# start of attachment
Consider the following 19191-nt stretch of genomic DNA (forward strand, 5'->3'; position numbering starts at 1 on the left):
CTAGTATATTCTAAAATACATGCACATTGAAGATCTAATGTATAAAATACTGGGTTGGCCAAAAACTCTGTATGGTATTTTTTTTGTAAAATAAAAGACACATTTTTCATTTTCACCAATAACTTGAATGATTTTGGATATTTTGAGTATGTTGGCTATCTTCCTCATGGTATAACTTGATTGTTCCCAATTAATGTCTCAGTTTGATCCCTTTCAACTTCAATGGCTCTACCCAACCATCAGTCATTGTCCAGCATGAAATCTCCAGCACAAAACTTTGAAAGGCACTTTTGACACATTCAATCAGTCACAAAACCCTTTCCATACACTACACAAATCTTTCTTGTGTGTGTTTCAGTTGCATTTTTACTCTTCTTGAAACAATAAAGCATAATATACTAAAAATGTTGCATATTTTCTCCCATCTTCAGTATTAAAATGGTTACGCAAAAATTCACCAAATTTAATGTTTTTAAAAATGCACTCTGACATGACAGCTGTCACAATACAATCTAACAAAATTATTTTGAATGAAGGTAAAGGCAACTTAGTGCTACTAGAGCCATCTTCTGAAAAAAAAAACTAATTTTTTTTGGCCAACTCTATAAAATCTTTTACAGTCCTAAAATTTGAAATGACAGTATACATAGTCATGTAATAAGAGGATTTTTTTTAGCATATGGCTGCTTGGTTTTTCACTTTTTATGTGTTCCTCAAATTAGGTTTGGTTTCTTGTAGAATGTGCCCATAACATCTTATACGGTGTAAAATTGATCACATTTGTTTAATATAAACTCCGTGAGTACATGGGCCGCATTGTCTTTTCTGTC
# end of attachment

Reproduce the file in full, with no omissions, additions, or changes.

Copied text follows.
Consider the following 19191-nt stretch of genomic DNA (forward strand, 5'->3'; position numbering starts at 1 on the left):
CTAGTATATTCTAAAATACATGCACATTGAAGATCTAATGTATAAAATACTGGGTTGGCCAAAAACTCTGTATGGTATTTTTTTTGTAAAATAAAAGACACATTTTTCATTTTCACCAATAACTTGAATGATTTTGGATATTTTGAGTATGTTGGCTATCTTCCTCATGGTATAACTTGATTGTTCCCAATTAATGTCTCAGTTTGATCCCTTTCAACTTCAATGGCTCTACCCAACCATCAGTCATTGTCCAGCATGAAATCTCCAGCACAAAACTTTGAAAGGCACTTTTGACACATTCAATCAGTCACAAAACCCTTTCCATACACTACACAAATCTTTCTTGTGTGTGTTTCAGTTGCATTTTTACTCTTCTTGAAACAATAAAGCATAATATACTAAAAATGTTGCATATTTTCTCCCATCTTCAGTATTAAAATGGTTACGCAAAAATTCACCAAATTTAATGTTTTTAAAAATGCACTCTGACATGACAGCTGTCACAATACAATCTAACAAAATTATTTTGAATGAAGGTAAAGGCAACTTAGTGCTACTAGAGCCATCTTCTGAAAAAAAAAACTAATTTTTTTTGGCCAACTCTATAAAATCTTTTACAGTCCTAAAATTTGAAATGACAGTATACATAGTCATGTAATAAGAGGATTTTTTTTAGCATATGGCTGCTTGGTTTTTCACTTTTTATGTGTTCCTCAAATTAGGTTTGGTTTCTTGTAGAATGTGCCCATAACATCTTATACGGTGTAAAATTGATCACATTTGTTTAATATAAACTCCGTGAGTACATGGGCCGCATTGTCTTTTCTGTC